As with Peress, Knight and Gafic in the former Yugoslavia, Ramos worked closely with the forensic investigators who were exhuming the remains. He took images of the clothes recovered from the victims’ bodies, laid out against a white background, with the fabric torn, rent, and decayed by the passage of time in the ground. (Figure 5) These fragile textiles, almost translucent, mark out the shape of the human form, appearing to grow to life size in the field of view of the viewer. Some are almost complete figures, others are missing limbs, and some are just a few scraps of bloodstained material. Each imager sis presented with data about the location the body was found, the gender, age, how long it had been missing, and the date of recovery. The work was originally published as “El Último Atuendo de los Desaparecidos” (The Last Outfit of the Missing) in the Salvadoran newspaper El Faro, and was subsequently published worldwide after it was awarded a prize in the 2014 World Press Photo Awards. Ramos and the newspaper published the work in the hope that the clothes could help families identify a missing person. He explains that “I thought the power that each one of these outfits had to tell the stories of the disappeared was great, and moreover, it gave a human element to a problem that had only been told through figures.” (Booker 2014) The photographic time in these images is also stopped dead at the point of the death of their wearer, but it also projects backward temporally to imagine the life that was cut short, the delicate details of the clothes telling stories about their wearer, the jeans, hoodies, and logos desperately familiar and mundane symbols of globalization.I was documenting the work of forensic anthropologists from the Institute of Legal Medicine, and I realized how important the clothes of the exhumed were to them. … They hope that through those clothes the families can recognize their missing relatives,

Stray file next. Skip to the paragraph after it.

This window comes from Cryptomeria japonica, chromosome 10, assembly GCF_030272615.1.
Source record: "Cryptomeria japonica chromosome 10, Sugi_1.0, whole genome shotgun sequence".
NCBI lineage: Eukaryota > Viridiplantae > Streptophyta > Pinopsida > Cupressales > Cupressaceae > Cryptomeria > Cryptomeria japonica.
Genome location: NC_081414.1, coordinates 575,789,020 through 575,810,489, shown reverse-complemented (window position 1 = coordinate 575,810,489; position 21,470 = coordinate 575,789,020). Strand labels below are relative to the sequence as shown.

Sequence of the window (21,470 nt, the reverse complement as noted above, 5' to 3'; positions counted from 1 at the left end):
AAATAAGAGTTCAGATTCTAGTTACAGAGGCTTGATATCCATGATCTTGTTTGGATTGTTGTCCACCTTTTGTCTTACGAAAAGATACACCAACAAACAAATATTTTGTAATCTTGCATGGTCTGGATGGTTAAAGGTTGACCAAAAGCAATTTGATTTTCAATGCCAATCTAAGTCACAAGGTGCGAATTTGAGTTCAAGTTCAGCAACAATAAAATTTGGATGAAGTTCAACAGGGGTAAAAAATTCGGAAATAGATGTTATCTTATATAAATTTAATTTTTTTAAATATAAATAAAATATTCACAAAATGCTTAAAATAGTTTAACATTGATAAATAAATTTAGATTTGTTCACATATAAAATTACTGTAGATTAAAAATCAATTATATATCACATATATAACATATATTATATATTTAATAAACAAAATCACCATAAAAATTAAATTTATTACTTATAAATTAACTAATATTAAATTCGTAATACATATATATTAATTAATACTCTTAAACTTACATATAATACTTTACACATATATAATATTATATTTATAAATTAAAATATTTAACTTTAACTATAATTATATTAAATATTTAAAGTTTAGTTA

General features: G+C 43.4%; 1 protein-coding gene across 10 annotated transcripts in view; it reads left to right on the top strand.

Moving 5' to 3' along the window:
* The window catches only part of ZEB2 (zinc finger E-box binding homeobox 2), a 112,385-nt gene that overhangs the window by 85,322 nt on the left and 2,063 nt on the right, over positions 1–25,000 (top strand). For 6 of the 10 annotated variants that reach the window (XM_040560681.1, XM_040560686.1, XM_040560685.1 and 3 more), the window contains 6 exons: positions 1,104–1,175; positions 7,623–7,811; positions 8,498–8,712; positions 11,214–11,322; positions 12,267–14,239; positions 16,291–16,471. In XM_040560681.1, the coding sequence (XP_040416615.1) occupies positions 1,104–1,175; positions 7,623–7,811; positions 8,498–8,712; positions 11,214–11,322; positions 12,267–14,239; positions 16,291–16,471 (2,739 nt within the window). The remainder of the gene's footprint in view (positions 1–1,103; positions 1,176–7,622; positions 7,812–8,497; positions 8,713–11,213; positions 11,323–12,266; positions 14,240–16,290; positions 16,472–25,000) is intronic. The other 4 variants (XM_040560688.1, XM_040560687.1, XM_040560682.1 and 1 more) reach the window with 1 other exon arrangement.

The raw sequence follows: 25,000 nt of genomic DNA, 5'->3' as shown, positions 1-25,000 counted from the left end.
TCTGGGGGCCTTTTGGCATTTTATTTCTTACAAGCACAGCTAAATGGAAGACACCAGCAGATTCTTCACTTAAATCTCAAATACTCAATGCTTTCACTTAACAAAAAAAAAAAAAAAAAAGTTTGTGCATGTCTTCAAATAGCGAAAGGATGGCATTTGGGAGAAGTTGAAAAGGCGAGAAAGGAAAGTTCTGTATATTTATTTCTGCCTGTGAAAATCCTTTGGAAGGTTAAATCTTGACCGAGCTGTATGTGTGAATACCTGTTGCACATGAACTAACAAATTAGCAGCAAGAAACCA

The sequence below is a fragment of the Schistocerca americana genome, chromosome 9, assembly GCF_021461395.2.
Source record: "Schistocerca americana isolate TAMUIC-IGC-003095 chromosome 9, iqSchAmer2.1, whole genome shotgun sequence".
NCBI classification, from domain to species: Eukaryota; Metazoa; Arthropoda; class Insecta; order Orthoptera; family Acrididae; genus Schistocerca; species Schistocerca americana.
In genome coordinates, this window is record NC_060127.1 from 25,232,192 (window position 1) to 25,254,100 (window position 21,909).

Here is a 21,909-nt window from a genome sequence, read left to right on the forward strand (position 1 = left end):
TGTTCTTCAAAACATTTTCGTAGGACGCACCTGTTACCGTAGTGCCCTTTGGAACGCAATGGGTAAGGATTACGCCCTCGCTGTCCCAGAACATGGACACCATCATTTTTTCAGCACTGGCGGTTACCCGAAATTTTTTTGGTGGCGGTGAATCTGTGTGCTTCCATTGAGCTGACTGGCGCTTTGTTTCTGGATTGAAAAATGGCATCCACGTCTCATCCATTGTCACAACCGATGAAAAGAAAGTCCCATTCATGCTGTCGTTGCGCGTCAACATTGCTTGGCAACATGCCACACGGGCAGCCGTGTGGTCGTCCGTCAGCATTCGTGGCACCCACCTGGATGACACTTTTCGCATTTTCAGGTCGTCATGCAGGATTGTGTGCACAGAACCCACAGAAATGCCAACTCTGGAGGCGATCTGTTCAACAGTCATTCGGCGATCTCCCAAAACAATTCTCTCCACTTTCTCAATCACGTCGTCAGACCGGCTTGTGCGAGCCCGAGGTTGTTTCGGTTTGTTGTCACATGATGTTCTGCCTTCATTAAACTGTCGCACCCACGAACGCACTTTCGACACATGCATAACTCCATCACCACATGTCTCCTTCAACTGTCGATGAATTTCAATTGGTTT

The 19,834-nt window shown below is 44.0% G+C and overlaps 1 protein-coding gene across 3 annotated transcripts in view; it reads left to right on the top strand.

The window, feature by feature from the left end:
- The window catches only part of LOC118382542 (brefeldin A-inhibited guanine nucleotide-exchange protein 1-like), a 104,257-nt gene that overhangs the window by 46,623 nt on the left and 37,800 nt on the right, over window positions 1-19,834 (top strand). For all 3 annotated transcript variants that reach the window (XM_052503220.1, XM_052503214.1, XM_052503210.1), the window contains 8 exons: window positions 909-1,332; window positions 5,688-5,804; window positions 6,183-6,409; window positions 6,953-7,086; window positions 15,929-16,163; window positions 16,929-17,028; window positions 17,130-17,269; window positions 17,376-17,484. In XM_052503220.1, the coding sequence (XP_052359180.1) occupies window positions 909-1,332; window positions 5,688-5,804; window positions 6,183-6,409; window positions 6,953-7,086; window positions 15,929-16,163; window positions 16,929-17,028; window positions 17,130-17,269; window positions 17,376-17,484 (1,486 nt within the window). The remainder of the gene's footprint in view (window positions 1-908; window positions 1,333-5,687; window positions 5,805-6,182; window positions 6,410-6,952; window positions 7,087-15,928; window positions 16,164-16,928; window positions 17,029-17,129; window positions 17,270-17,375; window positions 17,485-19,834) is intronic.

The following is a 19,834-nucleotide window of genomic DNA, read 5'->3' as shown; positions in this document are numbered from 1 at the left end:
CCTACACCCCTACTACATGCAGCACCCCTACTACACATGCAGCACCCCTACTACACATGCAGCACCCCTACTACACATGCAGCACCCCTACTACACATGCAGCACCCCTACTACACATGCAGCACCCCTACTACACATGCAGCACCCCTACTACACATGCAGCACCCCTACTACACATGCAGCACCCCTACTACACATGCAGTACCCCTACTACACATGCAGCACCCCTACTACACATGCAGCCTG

6. An Era of Traces
The specificity of a certain event became less relevant as such, and more relevant as a generic form of event. Not the specific road accident, a specific murder case or fire, but “an accident”, “a murder”, or “a fire”. This renewed definition included several things: taking a stand, refusing to try to illustrate the text, and relating to events as having a historical significance beyond their importance on the morrow when they appear in the press.
Conflicts of Interest
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For an extended examination of this image see (Laughlin 2016).
For a fuller discussion of both the reign of Maximillian and the nature of firing squads in Mexican revolutionary history, see (Noble 2010, pp. 78–98).
François Aubert was a French painter and photographer who had immigrated to Mexico, and soon became the semiofficial photographer to the new Imperial court and to the city’s middle classes. He evidently used his connections to attend the grim event, photographing the firing squad and Maximillian’s body in its coffin. Aubert’s photographs of the drama are perhaps better known as the source material for Edouard Manet’s series of paintings from 1867 to 69, The Execution of Emperor Maximilian, depicting the moment when the riflemen’s bullets rip through the white shirt of the victim.